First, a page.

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Kauai Is Serious About Green Jobs and Opportunities

 

Kaua'i is serious about green jobs and opportunities

I am so glad to see that Kauai is serious about green jobs and opportunities based on the recent Green Workforce Development Summit at Kauai Community College. The speakers for the event highlighted all of the efforts to develop a greener workforce and touched on a few of the obstacles that have been hindering progress and put forth suggestions for working through those issues.

Kauai is Serious About Green Jobs and Opportunities

How can the Garden Isle grow green jobs? The answer depends, to some extent, on who you ask.

It takes carrots and sticks, such as policy standards, tax credits, public benefits fees, transportation goals, feed-in tariffs, net metering, decoupling, reliability standards, grants and technical assistance, said Mark Glick, administrator of the state Energy Office.

Glick was the keynote speaker for the Kaua‘i Green Workforce Development Summit at Kaua‘i Community College on Wednesday.

“The key message,” Glick said, “is Kaua‘i has enough resources to be self-sufficient in terms of energy production.”

The summit was a gathering of government and business leaders, speakers and four panels to discuss green job opportunities and challenges for Kaua‘i.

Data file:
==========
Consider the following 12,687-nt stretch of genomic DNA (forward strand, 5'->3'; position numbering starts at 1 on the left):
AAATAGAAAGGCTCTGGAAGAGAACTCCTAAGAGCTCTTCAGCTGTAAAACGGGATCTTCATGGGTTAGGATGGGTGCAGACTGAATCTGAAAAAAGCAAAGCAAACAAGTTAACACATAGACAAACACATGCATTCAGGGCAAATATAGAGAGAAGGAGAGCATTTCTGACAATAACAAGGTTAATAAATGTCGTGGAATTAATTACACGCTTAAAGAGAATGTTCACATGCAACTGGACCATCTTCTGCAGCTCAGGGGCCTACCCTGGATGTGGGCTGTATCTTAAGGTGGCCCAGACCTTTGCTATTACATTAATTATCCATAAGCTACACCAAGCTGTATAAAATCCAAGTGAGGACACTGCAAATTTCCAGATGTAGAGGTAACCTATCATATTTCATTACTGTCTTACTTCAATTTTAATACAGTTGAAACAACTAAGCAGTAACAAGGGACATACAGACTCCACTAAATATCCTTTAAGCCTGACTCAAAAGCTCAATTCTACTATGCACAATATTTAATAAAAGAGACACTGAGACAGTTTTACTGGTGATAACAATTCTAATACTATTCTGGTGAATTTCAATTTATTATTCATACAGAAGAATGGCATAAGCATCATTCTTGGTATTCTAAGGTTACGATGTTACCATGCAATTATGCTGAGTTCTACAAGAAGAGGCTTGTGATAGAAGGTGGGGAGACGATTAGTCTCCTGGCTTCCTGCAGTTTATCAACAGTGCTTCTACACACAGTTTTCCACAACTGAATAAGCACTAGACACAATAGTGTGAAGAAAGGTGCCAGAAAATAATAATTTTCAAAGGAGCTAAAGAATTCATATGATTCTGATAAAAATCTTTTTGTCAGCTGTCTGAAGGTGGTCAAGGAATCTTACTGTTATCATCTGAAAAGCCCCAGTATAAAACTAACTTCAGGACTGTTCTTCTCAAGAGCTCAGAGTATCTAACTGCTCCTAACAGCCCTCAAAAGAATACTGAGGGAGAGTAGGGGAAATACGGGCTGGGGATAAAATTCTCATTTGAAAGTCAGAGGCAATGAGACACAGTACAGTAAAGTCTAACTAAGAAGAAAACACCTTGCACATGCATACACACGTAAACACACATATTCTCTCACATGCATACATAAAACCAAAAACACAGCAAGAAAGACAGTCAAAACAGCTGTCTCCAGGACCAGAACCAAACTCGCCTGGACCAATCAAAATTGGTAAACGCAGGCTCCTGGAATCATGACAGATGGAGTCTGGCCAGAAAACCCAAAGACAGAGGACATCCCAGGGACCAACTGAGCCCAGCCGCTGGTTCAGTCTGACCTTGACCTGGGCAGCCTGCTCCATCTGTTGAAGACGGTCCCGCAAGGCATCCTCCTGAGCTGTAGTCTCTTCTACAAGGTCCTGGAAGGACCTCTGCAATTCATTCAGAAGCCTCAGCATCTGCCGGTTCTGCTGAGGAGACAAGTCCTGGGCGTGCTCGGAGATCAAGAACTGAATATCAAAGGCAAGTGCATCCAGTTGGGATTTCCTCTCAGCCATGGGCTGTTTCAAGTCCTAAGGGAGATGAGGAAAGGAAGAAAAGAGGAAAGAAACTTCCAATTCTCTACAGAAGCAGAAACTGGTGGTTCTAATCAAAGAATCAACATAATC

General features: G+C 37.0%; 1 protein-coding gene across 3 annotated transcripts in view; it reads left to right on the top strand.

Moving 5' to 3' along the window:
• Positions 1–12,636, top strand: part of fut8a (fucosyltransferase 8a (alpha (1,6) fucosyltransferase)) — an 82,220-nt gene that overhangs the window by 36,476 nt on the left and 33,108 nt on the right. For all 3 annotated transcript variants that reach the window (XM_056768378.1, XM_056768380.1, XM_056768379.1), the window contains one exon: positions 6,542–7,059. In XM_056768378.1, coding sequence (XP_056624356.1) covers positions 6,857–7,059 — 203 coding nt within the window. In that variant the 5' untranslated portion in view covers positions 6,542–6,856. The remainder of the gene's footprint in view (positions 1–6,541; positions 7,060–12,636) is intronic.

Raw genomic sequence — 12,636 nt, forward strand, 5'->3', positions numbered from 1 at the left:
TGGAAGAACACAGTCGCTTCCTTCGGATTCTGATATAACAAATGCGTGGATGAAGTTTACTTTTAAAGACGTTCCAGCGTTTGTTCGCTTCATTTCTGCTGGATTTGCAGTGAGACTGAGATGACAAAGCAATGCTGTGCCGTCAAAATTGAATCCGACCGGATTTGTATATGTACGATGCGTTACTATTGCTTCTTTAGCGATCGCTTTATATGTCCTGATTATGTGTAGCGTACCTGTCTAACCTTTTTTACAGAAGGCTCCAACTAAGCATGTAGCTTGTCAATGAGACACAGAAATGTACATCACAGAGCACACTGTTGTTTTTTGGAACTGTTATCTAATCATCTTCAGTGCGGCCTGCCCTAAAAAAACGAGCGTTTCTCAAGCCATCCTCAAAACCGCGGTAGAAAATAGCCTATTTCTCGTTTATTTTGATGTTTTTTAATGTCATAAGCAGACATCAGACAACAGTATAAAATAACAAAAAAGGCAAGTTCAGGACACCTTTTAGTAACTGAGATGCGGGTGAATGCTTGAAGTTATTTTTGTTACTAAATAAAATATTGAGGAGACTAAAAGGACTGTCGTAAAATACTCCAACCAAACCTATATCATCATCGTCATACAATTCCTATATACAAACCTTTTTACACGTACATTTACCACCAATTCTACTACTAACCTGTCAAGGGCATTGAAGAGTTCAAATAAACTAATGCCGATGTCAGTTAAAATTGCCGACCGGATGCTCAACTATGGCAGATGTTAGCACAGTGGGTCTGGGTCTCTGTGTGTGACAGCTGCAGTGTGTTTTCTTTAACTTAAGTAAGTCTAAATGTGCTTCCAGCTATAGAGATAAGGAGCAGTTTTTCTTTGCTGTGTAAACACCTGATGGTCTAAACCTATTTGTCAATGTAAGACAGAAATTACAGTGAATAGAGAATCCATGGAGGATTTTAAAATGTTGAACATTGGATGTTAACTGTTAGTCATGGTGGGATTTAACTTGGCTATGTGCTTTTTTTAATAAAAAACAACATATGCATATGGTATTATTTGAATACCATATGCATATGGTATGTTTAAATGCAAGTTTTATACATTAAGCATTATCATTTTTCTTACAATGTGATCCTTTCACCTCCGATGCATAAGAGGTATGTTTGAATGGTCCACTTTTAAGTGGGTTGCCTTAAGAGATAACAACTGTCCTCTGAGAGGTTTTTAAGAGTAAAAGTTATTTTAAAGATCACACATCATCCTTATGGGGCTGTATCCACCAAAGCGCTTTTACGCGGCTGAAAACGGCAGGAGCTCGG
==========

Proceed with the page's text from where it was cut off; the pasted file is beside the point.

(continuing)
One of the summit’s organizers and speakers, Dwight Takamine, state director of the Department of Labor and Industrial Relations, said one of the bigger challenges of growing green jobs is informing businesses, workers and students about existing opportunities for workforce training and development.

County taking steps

Mayor Bernard Carvalho Jr. outlined the county’s efforts to develop a green workforce, such as creating a Green Team on his staff, expanding bus service, rolling out a Green Streets program, installing photovoltaic equipment on county buildings, and purchasing electric vehicles and installing related EV charging stations.

In March and April, the mayor said the county will be offering free bus ridership for the entire island as part of a marketing effort to encourage people to use the expanded bus services.

“Small steps lead to bigger things,” he said. “We’ve got some great things happening, and we have to keep people engaged.”

The cost of energy

Glick said $5.3 billion to $5.5 billion a year is spent on energy in Hawai‘i, representing almost 10 percent of the state’s GDP. The state’s mission is to deploy a clean energy infrastructure as a catalyst for economic growth, he said, with “focus, leverage and reach” through site control and financing.

The target is high-impact projects, he said, but there has to be public-private partnerships in order to grow Hawai‘i’s green energy sector.

The research and development sector has annual revenues of $100 million, which lends the possibility of creating permanent, high-paying jobs, he added.

One of the keys, he believes, will be connecting neighbor island energy resources through an inter-island electric cable.